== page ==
· 2 min read · Features

Redundancy – why it pays to plan

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Making employees redundant can be stressful for everyone. But planning ahead really can make a big difference

Redundancy - the very sound of it is unpleasant, let alone the job of having to carry it out. For those who have been though the redundancy process it’s likely to stir up a wave of emotions. It’s hardly surprising that many businesses prefer not to think about it at all. When it does happen, many companies are completely unprepared for how to handle the stresses it brings. Which is probably why there are so many horror stories around redundancy: from workers being let go via text or even reading about it online before they find out in person, to individuals being asked to travel 200 miles to attend their redundancy consultation.

From a PR perspective this can all be hugely damaging to a company’s reputation. Let alone the thoughts of those employees who may still be working for the company. Then there are the potential legal implications of the poor handling of redundancy. Tribunal cases involving redundancy have risen by 45,000 cases since 2017. This adds legal costs to the reputational damage done by the poor handling of redundancy.

It doesn’t and shouldn’t have to be that way. Yes, there are sudden business collapses, not least in retailing. Even if it does come out of the blue, it’s still something which can, like most things in business, be planned for in advance. Whatever the eventuality - from sudden changes in the marketplace to mergers, acquisitions or office closures, these are all events that you can prepare your people for.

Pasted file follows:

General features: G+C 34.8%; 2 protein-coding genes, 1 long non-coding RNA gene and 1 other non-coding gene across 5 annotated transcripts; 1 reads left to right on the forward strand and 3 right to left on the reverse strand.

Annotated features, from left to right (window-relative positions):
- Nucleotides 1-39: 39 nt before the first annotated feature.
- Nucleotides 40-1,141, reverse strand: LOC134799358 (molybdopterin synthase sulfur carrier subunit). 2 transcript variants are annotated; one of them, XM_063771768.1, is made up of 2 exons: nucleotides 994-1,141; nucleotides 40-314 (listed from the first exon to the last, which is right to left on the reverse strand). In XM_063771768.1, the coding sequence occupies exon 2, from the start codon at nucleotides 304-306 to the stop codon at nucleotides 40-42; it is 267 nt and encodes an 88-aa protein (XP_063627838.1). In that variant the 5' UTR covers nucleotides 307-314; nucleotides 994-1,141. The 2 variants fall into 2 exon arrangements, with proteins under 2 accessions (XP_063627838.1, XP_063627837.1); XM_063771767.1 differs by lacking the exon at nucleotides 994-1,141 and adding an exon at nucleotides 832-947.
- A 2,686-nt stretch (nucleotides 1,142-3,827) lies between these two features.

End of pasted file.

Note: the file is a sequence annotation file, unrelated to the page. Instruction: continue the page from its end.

Not only do you avoid the reputational impact of mass redundancies, but there are other benefits to be had by having contingency plans. Can you, for example, redeploy some of the staff to other roles? Is it possible to retrain experienced staff with the skills to fulfil other roles? These solutions can be far more cost effective in the longer term than paying redundancy.

By planning ahead, and having contingencies in place, you can find ways to limit the financial and emotional impact of redundancy on your business. Offering support to those employees facing redundancy can make a significant difference to the new lives they are facing, but also demonstrate to existing employees that you care enough to manage the inevitable challenges that being in business brings. Redundancy may never be an attractive word in anyone’s vocabulary, but by planning ahead it needn’t be the nightmare which every HR team dreads having to deal with one day.

In the next article, appearing on the 16 March, we’ll look at why providing outplacement support can bring significant benefits when redundancy is the only option. In the meantime, to find out more about how you can plan and manage redundancy, download your free copy of the LHH Best Practice Guide for Making Redundancies.

CathyAnn Hernandez is marketing manager, UK and Ireland at LHH